High resolution seismic reflection surveys over one of the most active and rapidly extending regions in the world, the Gulf of Corinth, have revealed that the gulf is a complex asymmetric graben whose geometry varies significantly along its length. A detailed map of the offshore faults in the gulf shows that a major fault system of nine distinct faults limits the basin to the south. The northern Gulf appears to be undergoing regional subsidence and is affected by an antithetic major fault system consisting of eight faults. All these major faults have been active during the Quaternary. Uplifted coastlines along their footwalls, growth fault patterns and thickening of sediment strata toward the fault planes indicate that some of these offshore faults on both sides of the graben are active up to present.
Our data ground-truth recent models and provides actual observations of the distribution of variable deformation rates in the Gulf of Corinth. Furthermore they suggest that the offshore faults should be taken into consideration in explaining the high extension rates and the uplift scenarios of the northern Peloponnesos coast. The observed coastal uplift appears to be the result of the cumulative effect of deformation accommodated by more than one fault and therefore, average uplift rates deduced from raised fossil shorelines, should be treated with caution when used to infer individual fault slip rates.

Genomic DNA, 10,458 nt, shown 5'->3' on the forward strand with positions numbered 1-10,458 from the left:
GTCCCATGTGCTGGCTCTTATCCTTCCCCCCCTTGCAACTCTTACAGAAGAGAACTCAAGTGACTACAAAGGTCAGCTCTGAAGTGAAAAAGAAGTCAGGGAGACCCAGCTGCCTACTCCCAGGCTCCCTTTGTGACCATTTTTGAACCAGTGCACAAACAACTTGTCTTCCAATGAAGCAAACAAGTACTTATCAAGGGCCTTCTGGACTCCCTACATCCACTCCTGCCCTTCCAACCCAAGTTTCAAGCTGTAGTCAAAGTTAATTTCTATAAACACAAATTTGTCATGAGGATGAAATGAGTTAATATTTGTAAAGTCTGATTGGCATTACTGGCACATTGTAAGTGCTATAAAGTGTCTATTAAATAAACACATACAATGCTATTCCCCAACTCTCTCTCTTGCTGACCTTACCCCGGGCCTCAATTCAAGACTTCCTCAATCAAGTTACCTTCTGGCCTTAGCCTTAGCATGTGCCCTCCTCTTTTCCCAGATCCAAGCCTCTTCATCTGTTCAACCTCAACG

Seismic reflection profiling is a vital tool in assessing seismic hazard and basin-formation in areas of active extension.